Fundraising for Haiti

Richardson Metis, a senior civil engineering major, tells his team stories and memories from his time in Haiti during Spring Break. | LINH THAN TTN

Richardson Metis wears two black bracelets on his wrist every day—one is beaded, and the other is a band with the word “Haiti” stamped into the leather. He says they are daily reminders of the promise he made to the kids at St. Francis Xavier Haitian Orphanage to come back to see them again.

Metis, a senior civil engineering major, was born and raised in Haiti. He is now the president of Temple Project Haiti, a student organization in which members travel each Spring Break to visit the orphanage in Petite Rivière de l’Artibonite in Haiti and make lasting improvements for children living there, like installing running water and building a latrine.

“[Children from Haiti] don’t have the platform to allow them to showcase their skills,” Metis said. “In order for them to succeed, somebody has to say, ‘You can do it.’ Me, being from Haiti, I feel like I can be that.”

The orphanage, which opened in 2011, recently purchased an improved plot of land in Haiti to better raise the children. The facility currently houses, feeds and bathes 18 children.

Metis has been a member of Temple Project Haiti since his sophomore year.

“In college, you have four years,” he said. “You want to be able to say, ‘I learned things.’ You want to be able to say, ‘I used my college organizations to learn so many lessons.’ We don’t learn our lessons in class. Project Haiti will allow you to see the world from a different standpoint.”

During the school year, members of Temple Project Haiti hold several fundraising events for St. Francis Xavier Haitian Orphanage, like selling grilled cheese sandwiches around Main Campus. Temple Project Haiti’s biggest fundraising event of the year, “Artists for Haiti,” will be held this Friday at East End Salon in Old City.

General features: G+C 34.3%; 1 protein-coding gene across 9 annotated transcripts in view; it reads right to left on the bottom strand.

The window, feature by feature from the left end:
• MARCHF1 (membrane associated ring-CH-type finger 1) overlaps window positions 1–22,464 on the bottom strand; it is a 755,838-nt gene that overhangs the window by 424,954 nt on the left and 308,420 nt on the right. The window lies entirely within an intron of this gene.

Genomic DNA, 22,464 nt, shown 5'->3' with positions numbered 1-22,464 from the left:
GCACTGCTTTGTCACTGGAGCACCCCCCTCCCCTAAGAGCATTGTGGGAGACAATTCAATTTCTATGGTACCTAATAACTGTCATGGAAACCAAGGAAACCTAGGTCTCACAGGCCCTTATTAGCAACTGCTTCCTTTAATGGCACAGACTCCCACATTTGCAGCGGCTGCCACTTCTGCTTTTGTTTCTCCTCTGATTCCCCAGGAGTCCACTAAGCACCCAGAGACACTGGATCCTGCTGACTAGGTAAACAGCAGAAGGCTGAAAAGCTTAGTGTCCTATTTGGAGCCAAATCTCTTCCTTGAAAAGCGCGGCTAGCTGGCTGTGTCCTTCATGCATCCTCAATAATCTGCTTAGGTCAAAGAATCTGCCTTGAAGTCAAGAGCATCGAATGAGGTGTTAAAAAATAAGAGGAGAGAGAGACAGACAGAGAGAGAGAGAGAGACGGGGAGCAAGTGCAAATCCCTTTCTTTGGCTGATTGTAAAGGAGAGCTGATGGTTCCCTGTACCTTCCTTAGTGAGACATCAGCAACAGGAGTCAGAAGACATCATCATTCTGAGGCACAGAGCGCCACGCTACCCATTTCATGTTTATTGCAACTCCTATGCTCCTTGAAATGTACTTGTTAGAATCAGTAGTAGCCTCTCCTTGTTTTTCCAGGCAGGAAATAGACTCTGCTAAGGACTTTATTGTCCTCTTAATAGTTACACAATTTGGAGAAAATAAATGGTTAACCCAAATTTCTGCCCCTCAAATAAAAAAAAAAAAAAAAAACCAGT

To raise money, Temple Project Haiti will auction off donated pieces of artwork, many of which are donated by Tyler School of Art students. Children’s drawings from Haiti collected this past spring break will also be on display, but not for sale.

Ben Arsenal, a co-founder of the music label Worldtown and the professional recording studio Elevate Sound Studios on 9th Street near Dauphin, will donate his time and play music with an African and Caribbean focus at the event to create a cultural atmosphere.

“It’s not just about going down there and building bathrooms and kitchens,” said Peter Mastrogiacomo, CEO and principal of Grayson Sky, a marketing firm used to promote Artists for Haiti. “It’s actually the part of giving the kids hope and a smile of this creativity that actually could help. It can give them that dream and vision that it doesn’t have to be serious. You can fantasize and be whimsical.”

Brooke Storms, a junior communication studies major, worked as an intern with Grayson Sky to help organize Artist for Haiti. She said she’s inspired by the work Temple Project Haiti does.

“To actually have the organization raise the funds and to really be so dedicated to something so far away, it’s interesting to me,” Storms said. “A lot of people do student organizations to add something to their resume and this just so isn’t like that. It’s more real life than some of the other Temple student organizations.”

After graduation, Metis plans to continue visiting and helping the children of Haiti. His ultimate goal, he said, is to build a school there. Meanwhile, he wants to be of assistance to the community using his skills as an engineer.

“I want the kids to understand they are going to be great,” Metis said. “You can’t help a whole country but you can help little by little.”

Grace Shallow can be reached at grace.shallow@temple.edu.

Video by Linh Than.

Grace Shallow
can be reached at grace.shallow@temple.edu Or you can follow Grace on Twitter @Grace_Shallow Follow The Temple News @TheTempleNews

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